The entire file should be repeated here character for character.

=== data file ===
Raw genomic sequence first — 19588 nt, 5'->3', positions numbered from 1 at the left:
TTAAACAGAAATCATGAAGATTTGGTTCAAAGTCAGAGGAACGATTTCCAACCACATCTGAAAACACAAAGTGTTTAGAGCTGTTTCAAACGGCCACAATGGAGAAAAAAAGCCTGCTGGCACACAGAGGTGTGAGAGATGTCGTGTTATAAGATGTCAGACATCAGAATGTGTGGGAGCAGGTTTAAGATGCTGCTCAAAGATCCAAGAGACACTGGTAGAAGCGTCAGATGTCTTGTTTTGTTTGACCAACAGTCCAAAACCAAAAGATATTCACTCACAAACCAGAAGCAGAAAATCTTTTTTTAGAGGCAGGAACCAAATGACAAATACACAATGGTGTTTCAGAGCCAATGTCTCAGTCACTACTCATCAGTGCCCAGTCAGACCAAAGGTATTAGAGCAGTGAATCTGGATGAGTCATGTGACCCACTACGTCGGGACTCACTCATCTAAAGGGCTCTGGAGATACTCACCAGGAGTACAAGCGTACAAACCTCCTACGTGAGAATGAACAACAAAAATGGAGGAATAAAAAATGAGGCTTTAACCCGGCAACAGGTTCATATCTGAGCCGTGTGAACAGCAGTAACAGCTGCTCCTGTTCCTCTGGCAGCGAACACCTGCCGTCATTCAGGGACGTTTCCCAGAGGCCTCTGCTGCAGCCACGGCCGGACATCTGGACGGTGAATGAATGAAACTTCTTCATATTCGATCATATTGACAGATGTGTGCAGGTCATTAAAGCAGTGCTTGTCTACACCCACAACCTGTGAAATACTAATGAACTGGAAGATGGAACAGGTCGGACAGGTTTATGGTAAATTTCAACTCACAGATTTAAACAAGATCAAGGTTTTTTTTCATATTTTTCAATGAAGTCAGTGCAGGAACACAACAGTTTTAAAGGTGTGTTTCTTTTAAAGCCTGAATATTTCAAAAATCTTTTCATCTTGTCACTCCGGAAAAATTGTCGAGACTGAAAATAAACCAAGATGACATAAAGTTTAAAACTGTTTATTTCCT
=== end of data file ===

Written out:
Raw genomic sequence first — 19588 nt, 5'->3', positions numbered from 1 at the left:
TTAAACAGAAATCATGAAGATTTGGTTCAAAGTCAGAGGAACGATTTCCAACCACATCTGAAAACACAAAGTGTTTAGAGCTGTTTCAAACGGCCACAATGGAGAAAAAAAGCCTGCTGGCACACAGAGGTGTGAGAGATGTCGTGTTATAAGATGTCAGACATCAGAATGTGTGGGAGCAGGTTTAAGATGCTGCTCAAAGATCCAAGAGACACTGGTAGAAGCGTCAGATGTCTTGTTTTGTTTGACCAACAGTCCAAAACCAAAAGATATTCACTCACAAACCAGAAGCAGAAAATCTTTTTTTAGAGGCAGGAACCAAATGACAAATACACAATGGTGTTTCAGAGCCAATGTCTCAGTCACTACTCATCAGTGCCCAGTCAGACCAAAGGTATTAGAGCAGTGAATCTGGATGAGTCATGTGACCCACTACGTCGGGACTCACTCATCTAAAGGGCTCTGGAGATACTCACCAGGAGTACAAGCGTACAAACCTCCTACGTGAGAATGAACAACAAAAATGGAGGAATAAAAAATGAGGCTTTAACCCGGCAACAGGTTCATATCTGAGCCGTGTGAACAGCAGTAACAGCTGCTCCTGTTCCTCTGGCAGCGAACACCTGCCGTCATTCAGGGACGTTTCCCAGAGGCCTCTGCTGCAGCCACGGCCGGACATCTGGACGGTGAATGAATGAAACTTCTTCATATTCGATCATATTGACAGATGTGTGCAGGTCATTAAAGCAGTGCTTGTCTACACCCACAACCTGTGAAATACTAATGAACTGGAAGATGGAACAGGTCGGACAGGTTTATGGTAAATTTCAACTCACAGATTTAAACAAGATCAAGGTTTTTTTTCATATTTTTCAATGAAGTCAGTGCAGGAACACAACAGTTTTAAAGGTGTGTTTCTTTTAAAGCCTGAATATTTCAAAAATCTTTTCATCTTGTCACTCCGGAAAAATTGTCGAGACTGAAAATAAACCAAGATGACATAAAGTTTAAAACTGTTTATTTCCT